Narrative (noun) – nar·ra·tive: ”a way of presenting or understanding a situation or series of events that reflects and promotes a particular point of view or set of values.”
In law enforcement, the public “narrative” is one of the major challenges all agencies face. Mainstream and social media tend to shape the narrative and once it is in motion, it very is hard to change. Whatever the particular narrative may be, it soon becomes “fact”, and the “gospel truth”, to those who hear it.
So, how can law enforcement agencies help change the narrative? How can agencies play a role in shaping the narrative? How can they get the narrative back on track, especially if the narrative being molded it is out of line with the reality?
The simple (and not so simple) answer is that law enforcement needs to communicate directly with their communities, partner with their communities, listen to their communities and gain the trust and respect of their communities. If these goals can be accomplished, law enforcement can drastically change the narrative, their relationship with their communities, and their ability to offer effective services.
We need to communicate directly with our communities, partner with our communities, listen to our communities and gain the trust and respect of our communities.
Digital technology is an often time untapped asset for law enforcement, yet it is the dominating medium that most community members are utilizing to educate and inform themselves. Law enforcement agencies, by and large, have a very small digital footprint. When they do have one, it is often sending the wrong message. What wrong message is that? Let’s explore.
On average, only about 18% of law enforcement agencies have a dedicated website or digital/online presence. Many of the agencies that have a digital presence are often very lacking in numerous ways, making the website more of a detriment rather than a positive asset. Here is a list of the most common failures:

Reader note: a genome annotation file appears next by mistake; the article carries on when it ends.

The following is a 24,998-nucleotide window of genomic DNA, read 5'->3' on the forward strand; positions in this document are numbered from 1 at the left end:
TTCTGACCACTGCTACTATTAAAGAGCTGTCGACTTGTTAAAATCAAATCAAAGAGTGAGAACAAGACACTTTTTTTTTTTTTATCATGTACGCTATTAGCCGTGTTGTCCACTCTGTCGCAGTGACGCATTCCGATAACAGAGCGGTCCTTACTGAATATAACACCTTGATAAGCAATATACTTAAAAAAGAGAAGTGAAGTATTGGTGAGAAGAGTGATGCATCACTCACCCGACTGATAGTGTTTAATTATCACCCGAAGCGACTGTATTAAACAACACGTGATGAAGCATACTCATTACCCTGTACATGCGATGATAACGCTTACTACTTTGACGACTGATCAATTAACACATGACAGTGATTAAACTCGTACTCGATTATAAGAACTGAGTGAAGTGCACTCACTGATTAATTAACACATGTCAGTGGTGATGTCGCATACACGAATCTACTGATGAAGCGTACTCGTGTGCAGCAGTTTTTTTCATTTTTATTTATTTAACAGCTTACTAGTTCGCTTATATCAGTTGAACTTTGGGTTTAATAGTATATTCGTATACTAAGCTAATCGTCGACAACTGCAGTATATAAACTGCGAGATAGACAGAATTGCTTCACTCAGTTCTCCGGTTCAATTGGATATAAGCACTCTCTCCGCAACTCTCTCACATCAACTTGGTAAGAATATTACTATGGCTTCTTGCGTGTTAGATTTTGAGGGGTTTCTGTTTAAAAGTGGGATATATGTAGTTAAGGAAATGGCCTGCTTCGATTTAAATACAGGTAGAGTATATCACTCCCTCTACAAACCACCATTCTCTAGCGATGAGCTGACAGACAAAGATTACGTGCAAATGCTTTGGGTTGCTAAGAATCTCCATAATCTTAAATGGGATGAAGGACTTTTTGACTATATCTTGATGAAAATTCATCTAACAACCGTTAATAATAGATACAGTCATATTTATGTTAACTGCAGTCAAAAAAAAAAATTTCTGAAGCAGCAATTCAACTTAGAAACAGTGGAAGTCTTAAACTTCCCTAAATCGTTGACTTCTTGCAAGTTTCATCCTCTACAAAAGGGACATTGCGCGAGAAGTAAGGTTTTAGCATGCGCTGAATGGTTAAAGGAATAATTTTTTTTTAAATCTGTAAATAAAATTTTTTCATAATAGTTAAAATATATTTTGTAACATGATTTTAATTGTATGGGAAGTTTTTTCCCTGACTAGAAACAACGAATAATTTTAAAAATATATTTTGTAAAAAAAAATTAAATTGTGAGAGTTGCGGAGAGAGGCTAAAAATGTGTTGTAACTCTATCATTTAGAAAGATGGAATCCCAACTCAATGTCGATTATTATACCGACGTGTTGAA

- Lack of Interactive Tools: Most police websites are generally “informational” at best. They present basic information about the agency (staff, location, contact information, etc.). While this type of information should be available, these types of websites do not promote repeated interaction. When a user visits an informational only website, they generally have no reason to return.
- Complicated Use or Interactions: Agencies that try to offer some interactive online tools, are generally integrating them from a third-party provider/vendor. This can create confusion for the user, require multiple logins, impede on the user experience and disrupt the overall “comfortable flow” of the website. This also limits an agency’s ability to offer numerous services, as many of these third-party tools can be expensive as stand alone assets. These costs add up fast if the agency wishes to offer numerous resources.
- Poor First Impression: This is one of the biggest mistakes many law enforcement agencies make when implementing a website. Simply tossing up any old website because “we need something”, sets agencies back and is often worse than having nothing at all. When trying to create a positive narrative, the last thing any agency should want is for community members and visitors to get into the wrong “mindset” when visiting a website or using a digital tool associated with the agency. The importance of the “first impression” is time tested and needs to be seriously considered. As it is said, you only get one chance at a first impression. In addition, extensive “case-studies” in marketing and customer engagement have been conducted over the years and support the importance of first impressions. Billions of dollars have been spent on how to best engage an audience instantly and these techniques are critical, and apply to any entity (private or public).